"It's a devastating loss," he said.
Daly said she reached out to Clark offering help.
"He put his heart and soul in this facility," she said.
A state fire inspector was expected to arrive on site Monday to investigate the blaze, which was noticed by an on-duty police officer at 2:46 a.m., Chesterton Fire Chief John Jarka said from the scene Monday morning.
The blaze, which sent flames high into the night sky, is the largest fire in the town's recent history and attracted firefighters from several local communities, he said.
"All our neighbors were here to help," Jarka said.
The fire was finally put out about 5 a.m. Monday.
An event was hosted at the site Sunday, and the last employee left about 10:50 p.m., Jarka said. The building has kitchen facilities.
The Allure on the Lake is attached to the Waterbird Lakeside Inn, but a fire corridor kept the flames from reaching the hotel, Jarka said. He said the inn was evacuated, and 40 overnight guests were accommodated at another nearby hotel before being cleared Monday morning to return.
No one was injured in the blaze and the cause has not yet been determined, Jarka said.
LAKE STATION — A Lowell man was arrested at a bar on Decatur Street in Lake Station after fighting with a state trooper during a traffic stop, according to an Indiana State Police news release.
Edward E. Wilber, 49, was stopped about 1:50 a.m. Saturday by Indiana State Trooper Eric Mardry, who had been off duty at the time in a semi-marked police car, the release stated.
Madry said he saw a black Ford pickup drive through a stop sign at Locust Avenue and Randolph Street in Gary.
Madry pulled the vehicle driven by Wilber over and noticed he refused to show his hands or obey various commands, the release stated.
After being asked to exit the truck, Madry said Wilber began yelling, "Hoorah," multiple times as he got out of the vehicle. He then proceeded "aggressively" toward the trooper.
Wilber punched Madry in the shoulder, according to the release. The trooper said he put the man into a partial arm lock, but Wilber broke away, got into his truck and fled.
Madry followed Wilber about six miles until he ran from the pickup into a wooded area near the 2700 block of Clay Street in Lake Station, the release stated.
Wilber was later found by Lake Station police officers in the Decatur Street bar, according to the release. He was taken to Lake County Jail on a $25,000 bail, where he fell to the ground and began yelling in the fetal position.
Wilber has been charged with three felonies and five misdemeanors, including battery on law enforcement and OWI. He bonded out of jail Monday on a nearly $2,500 bond, said Pam Jones, a spokeperson with the Lake County Sheriff's Office.
ST. JOHN — In her four years of high school, Lake Central graduate Olivia Longo sat at a different lunch table every day.
At one of the state's largest high schools — which graduates nearly 800 students this year — Longo said her classmates were sometimes surprised, but always welcoming of the new face. It was this same acceptance the Lake Central graduate encouraged her classmates to take with them through life in her introductory remarks Sunday afternoon.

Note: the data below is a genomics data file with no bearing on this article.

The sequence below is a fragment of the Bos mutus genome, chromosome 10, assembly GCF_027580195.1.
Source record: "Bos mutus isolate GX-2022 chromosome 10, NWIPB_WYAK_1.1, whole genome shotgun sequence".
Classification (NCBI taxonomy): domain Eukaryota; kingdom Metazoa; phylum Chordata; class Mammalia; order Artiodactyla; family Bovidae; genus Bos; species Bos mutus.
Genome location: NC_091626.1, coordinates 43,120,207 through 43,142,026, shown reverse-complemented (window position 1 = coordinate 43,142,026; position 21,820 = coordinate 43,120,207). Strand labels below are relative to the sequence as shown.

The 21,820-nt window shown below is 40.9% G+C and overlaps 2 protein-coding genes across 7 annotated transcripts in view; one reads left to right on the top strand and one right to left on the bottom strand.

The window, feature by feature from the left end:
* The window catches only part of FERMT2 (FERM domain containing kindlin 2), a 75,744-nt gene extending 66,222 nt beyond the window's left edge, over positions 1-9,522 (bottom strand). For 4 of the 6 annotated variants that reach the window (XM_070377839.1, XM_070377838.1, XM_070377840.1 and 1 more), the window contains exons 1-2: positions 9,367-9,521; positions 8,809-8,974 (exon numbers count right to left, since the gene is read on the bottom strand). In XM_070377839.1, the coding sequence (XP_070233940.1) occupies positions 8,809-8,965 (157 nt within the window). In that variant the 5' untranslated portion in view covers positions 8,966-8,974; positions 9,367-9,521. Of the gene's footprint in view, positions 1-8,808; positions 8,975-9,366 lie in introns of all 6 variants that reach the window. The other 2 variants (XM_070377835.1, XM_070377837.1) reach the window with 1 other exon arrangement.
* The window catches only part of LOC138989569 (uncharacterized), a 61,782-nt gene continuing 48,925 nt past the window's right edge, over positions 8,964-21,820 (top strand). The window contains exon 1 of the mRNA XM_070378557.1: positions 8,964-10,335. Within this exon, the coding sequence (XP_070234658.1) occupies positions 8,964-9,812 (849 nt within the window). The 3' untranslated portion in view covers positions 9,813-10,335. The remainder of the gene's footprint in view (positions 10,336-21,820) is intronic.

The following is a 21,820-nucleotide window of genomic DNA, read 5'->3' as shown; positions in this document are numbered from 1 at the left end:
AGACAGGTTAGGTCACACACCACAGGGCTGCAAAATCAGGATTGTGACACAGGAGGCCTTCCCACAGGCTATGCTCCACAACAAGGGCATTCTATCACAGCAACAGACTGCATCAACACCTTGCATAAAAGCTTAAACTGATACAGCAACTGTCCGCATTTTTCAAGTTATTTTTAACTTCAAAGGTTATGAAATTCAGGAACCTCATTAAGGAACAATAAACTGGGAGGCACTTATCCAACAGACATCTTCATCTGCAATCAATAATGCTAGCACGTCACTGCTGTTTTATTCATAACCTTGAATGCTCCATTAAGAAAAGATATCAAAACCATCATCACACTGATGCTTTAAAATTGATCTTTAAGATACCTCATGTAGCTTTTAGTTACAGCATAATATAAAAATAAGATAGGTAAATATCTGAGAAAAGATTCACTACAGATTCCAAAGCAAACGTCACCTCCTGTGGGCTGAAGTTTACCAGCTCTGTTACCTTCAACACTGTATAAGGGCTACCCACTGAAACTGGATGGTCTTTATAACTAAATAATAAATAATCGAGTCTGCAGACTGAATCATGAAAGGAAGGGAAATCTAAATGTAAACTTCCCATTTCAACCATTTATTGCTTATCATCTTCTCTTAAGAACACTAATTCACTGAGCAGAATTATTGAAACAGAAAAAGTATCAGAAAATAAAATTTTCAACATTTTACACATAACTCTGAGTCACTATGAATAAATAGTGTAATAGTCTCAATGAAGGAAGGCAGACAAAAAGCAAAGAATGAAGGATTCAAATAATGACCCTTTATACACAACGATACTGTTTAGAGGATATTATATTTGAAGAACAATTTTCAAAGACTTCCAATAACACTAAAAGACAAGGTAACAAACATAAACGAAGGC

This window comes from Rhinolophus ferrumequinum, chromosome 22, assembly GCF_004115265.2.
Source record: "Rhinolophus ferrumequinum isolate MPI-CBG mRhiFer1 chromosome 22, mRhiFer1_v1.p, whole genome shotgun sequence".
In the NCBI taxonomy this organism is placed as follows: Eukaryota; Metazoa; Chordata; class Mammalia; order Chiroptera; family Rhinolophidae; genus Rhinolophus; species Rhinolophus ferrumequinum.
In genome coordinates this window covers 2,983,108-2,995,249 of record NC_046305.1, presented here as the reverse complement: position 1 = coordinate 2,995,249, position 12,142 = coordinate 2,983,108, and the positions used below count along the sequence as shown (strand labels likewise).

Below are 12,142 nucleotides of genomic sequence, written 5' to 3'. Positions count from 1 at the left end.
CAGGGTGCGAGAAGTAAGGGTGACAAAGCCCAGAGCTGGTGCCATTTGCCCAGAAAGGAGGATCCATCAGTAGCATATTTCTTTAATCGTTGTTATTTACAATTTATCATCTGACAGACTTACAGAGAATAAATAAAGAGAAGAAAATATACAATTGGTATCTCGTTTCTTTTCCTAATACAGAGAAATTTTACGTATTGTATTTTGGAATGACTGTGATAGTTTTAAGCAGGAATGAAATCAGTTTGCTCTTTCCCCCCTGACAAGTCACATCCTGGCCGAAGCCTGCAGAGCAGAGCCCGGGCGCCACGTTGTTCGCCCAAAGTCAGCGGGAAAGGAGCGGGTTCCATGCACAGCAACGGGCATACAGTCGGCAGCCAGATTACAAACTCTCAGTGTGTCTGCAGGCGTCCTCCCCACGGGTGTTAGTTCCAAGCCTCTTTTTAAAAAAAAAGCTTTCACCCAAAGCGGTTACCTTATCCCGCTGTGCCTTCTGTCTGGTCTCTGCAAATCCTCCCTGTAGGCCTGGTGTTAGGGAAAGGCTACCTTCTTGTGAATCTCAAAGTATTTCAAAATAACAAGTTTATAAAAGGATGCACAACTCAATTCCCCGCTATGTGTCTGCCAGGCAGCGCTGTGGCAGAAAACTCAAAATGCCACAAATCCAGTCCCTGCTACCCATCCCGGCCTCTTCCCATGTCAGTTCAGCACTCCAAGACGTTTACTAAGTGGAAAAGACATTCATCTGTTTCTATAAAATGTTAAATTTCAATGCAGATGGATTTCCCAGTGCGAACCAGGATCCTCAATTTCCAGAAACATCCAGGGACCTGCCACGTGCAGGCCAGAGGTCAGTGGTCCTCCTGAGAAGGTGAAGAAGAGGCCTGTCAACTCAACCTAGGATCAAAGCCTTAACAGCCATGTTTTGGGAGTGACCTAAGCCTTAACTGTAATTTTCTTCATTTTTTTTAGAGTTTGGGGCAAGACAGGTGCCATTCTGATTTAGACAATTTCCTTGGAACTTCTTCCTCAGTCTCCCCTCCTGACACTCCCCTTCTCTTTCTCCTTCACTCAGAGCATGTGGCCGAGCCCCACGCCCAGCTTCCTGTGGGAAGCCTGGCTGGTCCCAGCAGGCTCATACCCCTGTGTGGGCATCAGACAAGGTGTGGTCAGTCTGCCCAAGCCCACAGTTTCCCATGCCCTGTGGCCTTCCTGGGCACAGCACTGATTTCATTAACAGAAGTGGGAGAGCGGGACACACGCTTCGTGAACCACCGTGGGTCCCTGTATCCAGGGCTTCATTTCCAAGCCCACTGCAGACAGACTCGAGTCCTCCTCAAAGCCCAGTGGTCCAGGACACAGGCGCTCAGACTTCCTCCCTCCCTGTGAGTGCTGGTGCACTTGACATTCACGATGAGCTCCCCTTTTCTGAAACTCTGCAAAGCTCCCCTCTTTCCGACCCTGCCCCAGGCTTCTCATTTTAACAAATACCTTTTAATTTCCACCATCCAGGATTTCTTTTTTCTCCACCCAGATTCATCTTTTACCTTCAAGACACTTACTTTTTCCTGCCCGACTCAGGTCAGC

"That is what I want for all of you as you move from our house, our Lake Central house, into the world — that you include everyone at your table," Longo said. "We all have something to contribute."
Longo, who has Down syndrome, was one of several student speakers to address Lake Central's graduating Class of 2019 during its commencement ceremony Sunday. Her pitch to fellow students to make the world a more inclusive place received a standing ovation as the 791 graduates prepared to walk the stage in the high school's gymnasium.
"Our core values — pride, respect, ambition, commitment, tolerance, integrity, service, excellence and responsibility — these are everything that we want you to embody as a Lake Central graduate," said Lake Central Principal Sean Begley as he introduced Longo. "There's no better way to complete this message than by hearing from a student who embodies these values and has a beautiful vision for the future."
In many ways, the class of 2019 has embodied the future of the Lake Central School Corp. Being the 111th graduating class in St. John and the 53rd from the Lake Central district, the 2019 graduates were the first to spend all four years in the district's expanded high school.
Whether it was describing the senior class' efforts to raise money for cancer research or support literacy through a summer mobile library initiative, this same message of inclusivity and working in service of others was echoed throughout the Sunday ceremony.
Lake Central Superintendent Larry Veracco — drawing inspiration from U.S. Navy Admiral William McRaven's popular 2014 "Make Your Bed" commencement speech delivered at the University of Texas at Austin — pointed to the Class of 2019's collective potential to make a difference.
"He also shared with those Texas graduates what he called the multiplier effect," Veracco said. "He said if every one of you changed the lives of 10 people and each one of those folks changed the lives of another 10 people, just 10, then in five generations — 125 years — your class will have changed the lives of 800 million people."
Looking ahead, student speaker Thomas Pavell shared what he saw in the senior class sitting before him — future engineers, doctors, nurses, police officers, computer scientists, mechanics, graphic designers and more.
"Once we graduate from Lake Central, the ocean that is our world is going to explode with possibility," Pavell said. "The flood gates are open to everyone in this world. Go ahead and dive in."
HAMMOND — The Northern Indiana Commuter Transportation District police are asking for help identifying a suspect who allegedly stole tires from two vehicles parked at the South Shore Line station on Hohman Avenue in Hammond Wednesday morning, according to a NICTD news release.
The male suspect was seen driving a burgundy Buick, with a small, white dog in the vehicle's window about 10:30 a.m., the release states. He was wearing a black, long-sleeve hoodie, gray sweatpants and black gym shoes with white soles.
Anyone with information is asked to call NICTD police at 219-398-6000. All calls will be kept confidential, according to the release.